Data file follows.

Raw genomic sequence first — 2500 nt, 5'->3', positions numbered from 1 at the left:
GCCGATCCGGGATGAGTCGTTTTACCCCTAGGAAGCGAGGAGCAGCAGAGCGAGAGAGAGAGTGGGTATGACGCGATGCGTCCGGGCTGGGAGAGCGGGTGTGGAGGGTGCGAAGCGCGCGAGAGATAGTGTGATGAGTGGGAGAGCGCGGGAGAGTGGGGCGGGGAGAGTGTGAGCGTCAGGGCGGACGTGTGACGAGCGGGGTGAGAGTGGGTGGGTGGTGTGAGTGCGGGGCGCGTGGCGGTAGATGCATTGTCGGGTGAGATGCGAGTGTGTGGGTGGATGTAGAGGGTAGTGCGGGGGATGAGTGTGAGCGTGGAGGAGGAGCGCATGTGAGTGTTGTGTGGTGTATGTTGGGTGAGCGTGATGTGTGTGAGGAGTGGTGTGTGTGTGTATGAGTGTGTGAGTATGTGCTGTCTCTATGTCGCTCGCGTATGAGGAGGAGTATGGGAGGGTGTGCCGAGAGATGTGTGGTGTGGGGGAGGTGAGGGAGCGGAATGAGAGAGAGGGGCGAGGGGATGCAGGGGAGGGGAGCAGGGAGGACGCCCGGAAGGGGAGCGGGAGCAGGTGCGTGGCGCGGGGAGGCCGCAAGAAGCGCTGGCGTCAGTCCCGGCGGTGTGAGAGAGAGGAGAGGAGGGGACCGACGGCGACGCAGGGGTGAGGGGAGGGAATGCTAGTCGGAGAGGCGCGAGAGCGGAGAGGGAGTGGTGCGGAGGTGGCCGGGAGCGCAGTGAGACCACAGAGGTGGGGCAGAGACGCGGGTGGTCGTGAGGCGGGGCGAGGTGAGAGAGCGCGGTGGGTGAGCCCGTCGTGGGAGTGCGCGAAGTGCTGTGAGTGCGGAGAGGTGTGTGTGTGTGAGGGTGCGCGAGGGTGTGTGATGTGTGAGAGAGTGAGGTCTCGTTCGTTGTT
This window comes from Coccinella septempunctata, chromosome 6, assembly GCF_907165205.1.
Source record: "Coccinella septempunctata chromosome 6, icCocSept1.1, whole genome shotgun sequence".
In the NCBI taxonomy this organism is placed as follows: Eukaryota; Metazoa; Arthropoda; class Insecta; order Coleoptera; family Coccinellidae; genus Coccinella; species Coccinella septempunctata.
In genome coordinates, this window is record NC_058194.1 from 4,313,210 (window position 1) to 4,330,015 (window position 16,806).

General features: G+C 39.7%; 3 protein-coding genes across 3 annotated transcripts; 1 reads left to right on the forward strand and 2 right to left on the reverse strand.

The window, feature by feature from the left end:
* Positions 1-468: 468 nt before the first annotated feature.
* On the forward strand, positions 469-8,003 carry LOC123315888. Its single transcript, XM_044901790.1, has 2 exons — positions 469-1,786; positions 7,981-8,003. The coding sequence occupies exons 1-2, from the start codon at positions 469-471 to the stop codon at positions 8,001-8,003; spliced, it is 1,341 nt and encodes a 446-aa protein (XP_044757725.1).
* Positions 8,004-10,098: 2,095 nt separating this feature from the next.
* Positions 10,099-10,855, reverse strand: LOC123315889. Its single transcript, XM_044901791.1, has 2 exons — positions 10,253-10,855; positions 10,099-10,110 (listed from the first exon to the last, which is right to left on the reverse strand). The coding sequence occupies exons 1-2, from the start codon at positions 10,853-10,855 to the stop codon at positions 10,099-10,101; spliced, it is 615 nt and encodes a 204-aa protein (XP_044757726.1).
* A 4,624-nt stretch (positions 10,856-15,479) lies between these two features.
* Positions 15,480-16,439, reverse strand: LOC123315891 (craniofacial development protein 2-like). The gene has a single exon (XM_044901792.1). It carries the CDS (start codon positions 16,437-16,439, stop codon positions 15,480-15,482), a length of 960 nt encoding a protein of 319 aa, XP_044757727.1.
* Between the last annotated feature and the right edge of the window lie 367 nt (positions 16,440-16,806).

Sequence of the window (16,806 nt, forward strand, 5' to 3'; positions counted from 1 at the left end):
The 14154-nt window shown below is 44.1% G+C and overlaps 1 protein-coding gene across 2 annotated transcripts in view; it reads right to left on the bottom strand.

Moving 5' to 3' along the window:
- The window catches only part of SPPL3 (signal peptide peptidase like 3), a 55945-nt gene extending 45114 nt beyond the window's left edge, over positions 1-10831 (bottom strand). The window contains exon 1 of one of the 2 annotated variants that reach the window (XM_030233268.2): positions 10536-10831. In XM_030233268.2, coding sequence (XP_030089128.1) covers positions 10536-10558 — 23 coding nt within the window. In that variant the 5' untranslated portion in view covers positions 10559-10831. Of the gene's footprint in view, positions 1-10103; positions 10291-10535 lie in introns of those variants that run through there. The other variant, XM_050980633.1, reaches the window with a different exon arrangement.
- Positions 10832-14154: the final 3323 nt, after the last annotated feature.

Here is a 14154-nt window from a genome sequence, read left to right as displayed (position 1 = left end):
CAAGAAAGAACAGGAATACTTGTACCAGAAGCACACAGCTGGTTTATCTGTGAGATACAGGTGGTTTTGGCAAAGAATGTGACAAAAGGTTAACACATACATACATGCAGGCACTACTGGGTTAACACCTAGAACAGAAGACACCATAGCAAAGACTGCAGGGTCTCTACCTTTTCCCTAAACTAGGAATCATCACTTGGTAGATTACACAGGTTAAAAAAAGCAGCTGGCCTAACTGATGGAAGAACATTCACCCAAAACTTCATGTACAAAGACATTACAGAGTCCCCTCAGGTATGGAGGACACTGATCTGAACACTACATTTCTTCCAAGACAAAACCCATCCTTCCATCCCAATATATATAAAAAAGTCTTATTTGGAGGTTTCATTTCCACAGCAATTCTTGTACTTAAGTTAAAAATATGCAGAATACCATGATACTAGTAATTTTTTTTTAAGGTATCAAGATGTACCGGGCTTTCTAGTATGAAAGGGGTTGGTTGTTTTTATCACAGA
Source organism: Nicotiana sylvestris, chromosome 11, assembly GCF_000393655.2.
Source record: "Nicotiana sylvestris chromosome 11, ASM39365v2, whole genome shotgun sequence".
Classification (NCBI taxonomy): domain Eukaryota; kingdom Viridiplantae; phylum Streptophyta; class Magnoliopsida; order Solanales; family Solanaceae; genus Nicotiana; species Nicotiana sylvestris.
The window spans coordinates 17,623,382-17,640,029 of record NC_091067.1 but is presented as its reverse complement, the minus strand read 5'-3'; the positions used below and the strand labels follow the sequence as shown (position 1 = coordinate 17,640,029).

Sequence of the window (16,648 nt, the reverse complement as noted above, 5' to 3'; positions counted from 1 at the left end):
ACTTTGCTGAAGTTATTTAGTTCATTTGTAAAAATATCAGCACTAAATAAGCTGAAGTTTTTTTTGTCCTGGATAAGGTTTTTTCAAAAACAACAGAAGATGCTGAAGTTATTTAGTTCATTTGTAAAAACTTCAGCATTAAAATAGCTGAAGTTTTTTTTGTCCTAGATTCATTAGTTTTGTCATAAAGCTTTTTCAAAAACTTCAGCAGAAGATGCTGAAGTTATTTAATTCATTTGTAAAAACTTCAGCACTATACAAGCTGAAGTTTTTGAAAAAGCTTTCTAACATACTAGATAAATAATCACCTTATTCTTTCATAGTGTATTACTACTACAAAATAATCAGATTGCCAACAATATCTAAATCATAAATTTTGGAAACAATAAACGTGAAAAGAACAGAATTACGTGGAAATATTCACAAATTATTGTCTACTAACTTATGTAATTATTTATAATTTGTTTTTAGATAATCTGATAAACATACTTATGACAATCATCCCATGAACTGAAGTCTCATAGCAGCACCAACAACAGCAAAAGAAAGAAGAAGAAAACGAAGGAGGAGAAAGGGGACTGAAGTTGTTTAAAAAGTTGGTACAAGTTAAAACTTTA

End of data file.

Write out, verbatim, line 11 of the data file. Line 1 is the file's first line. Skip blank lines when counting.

* Positions 8,004-10,098: 2,095 nt separating this feature from the next.